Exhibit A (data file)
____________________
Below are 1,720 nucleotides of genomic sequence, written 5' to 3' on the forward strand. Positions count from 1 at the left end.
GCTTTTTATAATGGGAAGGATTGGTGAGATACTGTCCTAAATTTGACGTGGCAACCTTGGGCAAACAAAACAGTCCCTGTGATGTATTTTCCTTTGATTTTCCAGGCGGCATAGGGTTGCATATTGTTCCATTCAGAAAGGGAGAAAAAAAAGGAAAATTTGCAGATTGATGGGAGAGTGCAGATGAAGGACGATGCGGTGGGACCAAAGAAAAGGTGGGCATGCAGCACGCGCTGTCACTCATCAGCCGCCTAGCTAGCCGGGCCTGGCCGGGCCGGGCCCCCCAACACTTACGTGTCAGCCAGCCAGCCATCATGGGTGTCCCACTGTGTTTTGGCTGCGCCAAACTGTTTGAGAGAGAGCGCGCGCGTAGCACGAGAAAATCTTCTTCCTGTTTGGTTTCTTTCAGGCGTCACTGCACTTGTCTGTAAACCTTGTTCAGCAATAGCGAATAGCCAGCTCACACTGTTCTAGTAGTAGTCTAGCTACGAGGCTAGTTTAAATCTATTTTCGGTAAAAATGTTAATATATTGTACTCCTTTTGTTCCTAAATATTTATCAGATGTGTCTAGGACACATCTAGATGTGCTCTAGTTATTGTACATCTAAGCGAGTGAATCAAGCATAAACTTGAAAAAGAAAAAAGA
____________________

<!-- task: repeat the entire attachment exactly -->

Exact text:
Below are 1,720 nucleotides of genomic sequence, written 5' to 3' on the forward strand. Positions count from 1 at the left end.
GCTTTTTATAATGGGAAGGATTGGTGAGATACTGTCCTAAATTTGACGTGGCAACCTTGGGCAAACAAAACAGTCCCTGTGATGTATTTTCCTTTGATTTTCCAGGCGGCATAGGGTTGCATATTGTTCCATTCAGAAAGGGAGAAAAAAAAGGAAAATTTGCAGATTGATGGGAGAGTGCAGATGAAGGACGATGCGGTGGGACCAAAGAAAAGGTGGGCATGCAGCACGCGCTGTCACTCATCAGCCGCCTAGCTAGCCGGGCCTGGCCGGGCCGGGCCCCCCAACACTTACGTGTCAGCCAGCCAGCCATCATGGGTGTCCCACTGTGTTTTGGCTGCGCCAAACTGTTTGAGAGAGAGCGCGCGCGTAGCACGAGAAAATCTTCTTCCTGTTTGGTTTCTTTCAGGCGTCACTGCACTTGTCTGTAAACCTTGTTCAGCAATAGCGAATAGCCAGCTCACACTGTTCTAGTAGTAGTCTAGCTACGAGGCTAGTTTAAATCTATTTTCGGTAAAAATGTTAATATATTGTACTCCTTTTGTTCCTAAATATTTATCAGATGTGTCTAGGACACATCTAGATGTGCTCTAGTTATTGTACATCTAAGCGAGTGAATCAAGCATAAACTTGAAAAAGAAAAAAGA